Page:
Night Fighter of VMF(N)-532 is the other. The third aircraft is an F4U-1 of VF-17.
The first step is the cockpit. Everything fits
together very well and, as stated earlier, the replacement of the Tamiya cockpit with a
resin one would be a waste of your money. I did however make some minor alterations and
additions. The trim wheel was replaced with an appropriately shaped plasticard disk. The
throttle quadrant was scratch-built, as was a map pouch on the starboard side of the
cockpit. A seat brace was made from brass rod and shaped to fit behind the seat while
harnesses were made from lead foil strips and Reheat buckles.
The kit instrument panel has
neatly recessed dial faces that I thought would be best detailed by punching-out the
individual dial decals from the main instrument panel decal with a punch and dye set.
These were individually soaked in water and placed in the relevant positions. It worked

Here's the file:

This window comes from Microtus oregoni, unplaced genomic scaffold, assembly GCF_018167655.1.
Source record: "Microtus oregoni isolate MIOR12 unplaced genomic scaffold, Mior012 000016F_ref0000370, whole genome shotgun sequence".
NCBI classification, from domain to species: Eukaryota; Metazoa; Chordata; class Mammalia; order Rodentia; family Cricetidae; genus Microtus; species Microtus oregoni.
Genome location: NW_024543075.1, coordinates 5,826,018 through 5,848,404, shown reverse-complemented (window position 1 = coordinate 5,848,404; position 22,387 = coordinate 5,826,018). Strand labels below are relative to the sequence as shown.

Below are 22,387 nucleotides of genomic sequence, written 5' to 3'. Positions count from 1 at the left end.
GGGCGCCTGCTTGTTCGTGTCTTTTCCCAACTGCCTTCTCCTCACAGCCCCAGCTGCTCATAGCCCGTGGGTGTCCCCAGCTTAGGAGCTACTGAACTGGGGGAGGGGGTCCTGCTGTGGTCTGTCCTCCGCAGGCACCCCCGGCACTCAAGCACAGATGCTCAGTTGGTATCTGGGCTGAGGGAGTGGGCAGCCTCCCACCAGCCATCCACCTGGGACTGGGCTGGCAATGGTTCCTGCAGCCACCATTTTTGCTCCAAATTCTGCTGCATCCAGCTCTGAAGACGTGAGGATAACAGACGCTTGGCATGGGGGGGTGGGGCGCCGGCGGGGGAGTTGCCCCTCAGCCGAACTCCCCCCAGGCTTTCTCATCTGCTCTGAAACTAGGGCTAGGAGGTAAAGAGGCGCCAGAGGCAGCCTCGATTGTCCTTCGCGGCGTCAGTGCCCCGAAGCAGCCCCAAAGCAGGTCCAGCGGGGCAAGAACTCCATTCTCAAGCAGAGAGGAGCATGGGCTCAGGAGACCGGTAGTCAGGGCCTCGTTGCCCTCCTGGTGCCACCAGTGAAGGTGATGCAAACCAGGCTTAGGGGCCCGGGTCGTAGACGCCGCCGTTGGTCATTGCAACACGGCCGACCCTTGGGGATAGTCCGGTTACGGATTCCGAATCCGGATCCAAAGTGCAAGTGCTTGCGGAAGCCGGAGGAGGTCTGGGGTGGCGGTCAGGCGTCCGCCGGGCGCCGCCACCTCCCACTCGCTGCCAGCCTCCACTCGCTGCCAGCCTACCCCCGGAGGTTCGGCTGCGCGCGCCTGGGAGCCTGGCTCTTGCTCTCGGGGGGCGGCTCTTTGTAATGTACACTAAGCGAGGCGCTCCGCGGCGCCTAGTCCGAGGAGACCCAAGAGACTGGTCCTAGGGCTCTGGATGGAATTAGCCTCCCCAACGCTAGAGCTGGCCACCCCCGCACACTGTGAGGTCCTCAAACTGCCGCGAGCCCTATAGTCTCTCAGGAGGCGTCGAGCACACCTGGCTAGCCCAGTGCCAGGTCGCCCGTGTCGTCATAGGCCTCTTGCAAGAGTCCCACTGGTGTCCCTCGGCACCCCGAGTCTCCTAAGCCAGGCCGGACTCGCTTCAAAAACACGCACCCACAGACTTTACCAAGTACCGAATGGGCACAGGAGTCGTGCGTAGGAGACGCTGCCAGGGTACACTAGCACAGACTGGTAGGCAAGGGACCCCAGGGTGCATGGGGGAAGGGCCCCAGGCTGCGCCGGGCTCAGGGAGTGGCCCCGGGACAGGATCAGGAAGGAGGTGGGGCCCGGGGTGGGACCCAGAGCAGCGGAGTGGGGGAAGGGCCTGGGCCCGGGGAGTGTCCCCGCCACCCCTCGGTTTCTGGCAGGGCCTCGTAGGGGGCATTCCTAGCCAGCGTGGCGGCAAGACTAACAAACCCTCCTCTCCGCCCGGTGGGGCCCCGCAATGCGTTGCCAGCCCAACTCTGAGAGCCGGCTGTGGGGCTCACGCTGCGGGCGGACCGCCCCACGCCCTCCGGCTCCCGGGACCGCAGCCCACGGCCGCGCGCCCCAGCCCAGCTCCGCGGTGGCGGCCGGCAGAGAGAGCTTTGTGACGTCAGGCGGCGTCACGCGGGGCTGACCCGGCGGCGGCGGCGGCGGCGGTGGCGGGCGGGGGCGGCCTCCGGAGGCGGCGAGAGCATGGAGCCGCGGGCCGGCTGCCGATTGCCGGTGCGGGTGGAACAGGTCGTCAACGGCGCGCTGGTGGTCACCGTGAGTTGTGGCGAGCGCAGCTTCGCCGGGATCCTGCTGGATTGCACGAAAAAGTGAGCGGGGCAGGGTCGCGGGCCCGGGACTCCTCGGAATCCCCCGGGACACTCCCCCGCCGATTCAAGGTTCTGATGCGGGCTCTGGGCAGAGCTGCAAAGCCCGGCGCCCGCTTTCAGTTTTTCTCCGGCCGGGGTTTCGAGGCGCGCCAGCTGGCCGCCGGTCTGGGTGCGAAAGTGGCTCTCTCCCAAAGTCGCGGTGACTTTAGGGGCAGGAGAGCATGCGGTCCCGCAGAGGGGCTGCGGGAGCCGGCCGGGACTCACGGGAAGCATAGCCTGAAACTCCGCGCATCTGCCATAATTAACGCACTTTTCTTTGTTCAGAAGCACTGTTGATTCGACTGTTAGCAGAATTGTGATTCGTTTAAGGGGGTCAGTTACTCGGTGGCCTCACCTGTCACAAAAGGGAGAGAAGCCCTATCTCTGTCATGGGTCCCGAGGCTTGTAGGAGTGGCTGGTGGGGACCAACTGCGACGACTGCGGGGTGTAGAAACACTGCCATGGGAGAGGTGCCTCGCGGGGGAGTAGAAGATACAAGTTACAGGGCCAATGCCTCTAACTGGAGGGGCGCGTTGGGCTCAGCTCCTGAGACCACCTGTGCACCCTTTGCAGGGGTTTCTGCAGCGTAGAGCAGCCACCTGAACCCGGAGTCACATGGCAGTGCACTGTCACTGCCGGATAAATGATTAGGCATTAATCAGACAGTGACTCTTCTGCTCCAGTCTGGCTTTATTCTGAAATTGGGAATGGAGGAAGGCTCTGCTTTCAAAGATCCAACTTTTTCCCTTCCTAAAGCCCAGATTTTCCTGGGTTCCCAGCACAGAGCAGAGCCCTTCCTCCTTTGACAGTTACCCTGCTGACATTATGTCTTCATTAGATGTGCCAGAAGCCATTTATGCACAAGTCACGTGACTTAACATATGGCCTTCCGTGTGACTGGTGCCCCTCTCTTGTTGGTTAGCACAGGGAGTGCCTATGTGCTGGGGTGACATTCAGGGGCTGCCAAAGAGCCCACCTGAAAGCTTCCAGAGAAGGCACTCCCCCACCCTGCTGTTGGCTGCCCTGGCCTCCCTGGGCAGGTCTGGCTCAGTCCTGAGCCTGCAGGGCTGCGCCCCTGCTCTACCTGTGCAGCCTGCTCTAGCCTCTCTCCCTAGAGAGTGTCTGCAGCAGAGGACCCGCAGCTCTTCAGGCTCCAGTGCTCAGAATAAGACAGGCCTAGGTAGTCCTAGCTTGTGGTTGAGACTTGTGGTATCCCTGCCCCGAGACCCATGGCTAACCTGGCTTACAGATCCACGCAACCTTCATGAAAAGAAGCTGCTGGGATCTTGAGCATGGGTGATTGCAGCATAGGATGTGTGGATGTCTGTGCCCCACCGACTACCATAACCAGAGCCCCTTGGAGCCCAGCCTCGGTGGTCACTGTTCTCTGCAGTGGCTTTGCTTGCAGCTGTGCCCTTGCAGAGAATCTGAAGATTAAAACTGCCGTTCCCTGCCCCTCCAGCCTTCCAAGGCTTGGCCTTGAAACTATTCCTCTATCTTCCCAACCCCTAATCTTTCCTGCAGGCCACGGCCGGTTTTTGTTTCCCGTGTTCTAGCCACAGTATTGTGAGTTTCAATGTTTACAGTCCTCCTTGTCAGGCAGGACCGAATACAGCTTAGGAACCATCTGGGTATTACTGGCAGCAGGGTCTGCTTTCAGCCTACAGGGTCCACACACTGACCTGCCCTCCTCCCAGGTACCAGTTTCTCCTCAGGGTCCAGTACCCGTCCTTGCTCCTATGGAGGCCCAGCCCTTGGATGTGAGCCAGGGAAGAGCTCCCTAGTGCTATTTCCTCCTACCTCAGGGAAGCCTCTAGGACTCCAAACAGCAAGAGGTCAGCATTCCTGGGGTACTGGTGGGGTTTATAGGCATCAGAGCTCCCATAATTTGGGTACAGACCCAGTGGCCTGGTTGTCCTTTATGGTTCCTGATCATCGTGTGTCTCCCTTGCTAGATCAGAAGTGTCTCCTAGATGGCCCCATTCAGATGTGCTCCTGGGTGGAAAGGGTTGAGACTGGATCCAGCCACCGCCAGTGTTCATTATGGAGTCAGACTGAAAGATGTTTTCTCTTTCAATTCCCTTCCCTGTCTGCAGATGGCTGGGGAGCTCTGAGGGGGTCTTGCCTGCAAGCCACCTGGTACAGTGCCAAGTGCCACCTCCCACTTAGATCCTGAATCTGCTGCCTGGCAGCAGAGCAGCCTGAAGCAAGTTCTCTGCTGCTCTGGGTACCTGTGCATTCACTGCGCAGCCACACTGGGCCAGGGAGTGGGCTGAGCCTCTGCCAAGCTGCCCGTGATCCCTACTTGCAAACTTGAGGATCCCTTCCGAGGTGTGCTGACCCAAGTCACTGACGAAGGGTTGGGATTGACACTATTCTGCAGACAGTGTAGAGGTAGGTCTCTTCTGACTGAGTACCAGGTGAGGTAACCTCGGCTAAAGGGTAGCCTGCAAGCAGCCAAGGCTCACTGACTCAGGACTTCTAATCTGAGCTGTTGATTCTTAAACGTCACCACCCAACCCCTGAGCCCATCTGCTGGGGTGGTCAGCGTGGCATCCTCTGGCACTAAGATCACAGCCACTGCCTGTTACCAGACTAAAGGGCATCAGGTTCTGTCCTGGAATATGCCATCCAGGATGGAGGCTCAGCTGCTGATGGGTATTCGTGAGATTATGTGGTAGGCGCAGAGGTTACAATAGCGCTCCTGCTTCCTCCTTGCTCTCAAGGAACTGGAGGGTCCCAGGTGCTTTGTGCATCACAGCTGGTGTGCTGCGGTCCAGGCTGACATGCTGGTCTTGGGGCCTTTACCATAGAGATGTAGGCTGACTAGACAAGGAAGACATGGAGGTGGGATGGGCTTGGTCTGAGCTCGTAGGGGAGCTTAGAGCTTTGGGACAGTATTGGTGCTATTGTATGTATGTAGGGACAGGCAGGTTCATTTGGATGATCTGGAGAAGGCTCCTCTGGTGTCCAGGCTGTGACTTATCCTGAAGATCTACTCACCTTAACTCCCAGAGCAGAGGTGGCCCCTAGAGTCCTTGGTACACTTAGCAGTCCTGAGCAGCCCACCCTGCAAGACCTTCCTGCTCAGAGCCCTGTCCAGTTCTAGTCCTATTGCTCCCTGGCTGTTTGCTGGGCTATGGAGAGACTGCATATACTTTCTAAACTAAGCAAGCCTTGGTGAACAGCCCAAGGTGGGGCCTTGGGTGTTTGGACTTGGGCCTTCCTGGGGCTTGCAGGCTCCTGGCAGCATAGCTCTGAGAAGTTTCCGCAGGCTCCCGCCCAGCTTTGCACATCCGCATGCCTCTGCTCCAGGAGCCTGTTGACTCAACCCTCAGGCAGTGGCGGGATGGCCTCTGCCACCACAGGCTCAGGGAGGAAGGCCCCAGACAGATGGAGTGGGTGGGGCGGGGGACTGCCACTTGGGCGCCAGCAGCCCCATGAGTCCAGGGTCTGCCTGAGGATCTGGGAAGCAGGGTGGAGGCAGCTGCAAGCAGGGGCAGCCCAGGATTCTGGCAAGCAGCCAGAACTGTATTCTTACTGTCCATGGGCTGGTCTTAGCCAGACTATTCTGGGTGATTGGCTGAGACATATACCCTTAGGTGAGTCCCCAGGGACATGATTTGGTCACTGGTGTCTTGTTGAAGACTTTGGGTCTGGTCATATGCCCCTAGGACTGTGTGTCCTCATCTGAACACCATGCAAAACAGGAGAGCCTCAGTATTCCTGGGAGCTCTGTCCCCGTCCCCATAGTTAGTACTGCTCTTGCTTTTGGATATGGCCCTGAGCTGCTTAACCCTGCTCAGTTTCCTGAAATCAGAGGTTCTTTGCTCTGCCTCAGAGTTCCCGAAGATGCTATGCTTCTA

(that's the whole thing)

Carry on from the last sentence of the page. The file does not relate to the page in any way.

perfectly and each instrument was finished-off with a "lens" using a drop of
Aeromaster gloss acrylic.
The rest of the kit was assembled as
per the instructions. The fit of the fuselage and wing assemblies was excellent with only
a few minor areas to touch-up. The only additions to the basic kit were brake lines on the
main undercarriage legs and the aerials made from brass rod. I was not happy with the
final result of the aerials, however I could not think of another way to reproduce in
scale the spring like device near the tail attachment.
a i n t i n g , D e c a l s a n d W e a t h e r i n g
The subject Corsair was attached to Marines
Squadron VMF-213 based at Guadalcanal in the Solomon Islands group during 1943. It was
piloted by 1st Lieutenant George C Yogi Defabio who was credited with three
Zero kills, the first on the 30th of June and two more on the 11th and 17th of July 1943.
Painting and weathering are my favorite parts of modelling. The first step was to airbrush
the Corsair with Testors chrome enamel from a spray can but not sprayed directly from the
can. Instead I sprayed from the can into a cup, then poured into an airbrush paint cup and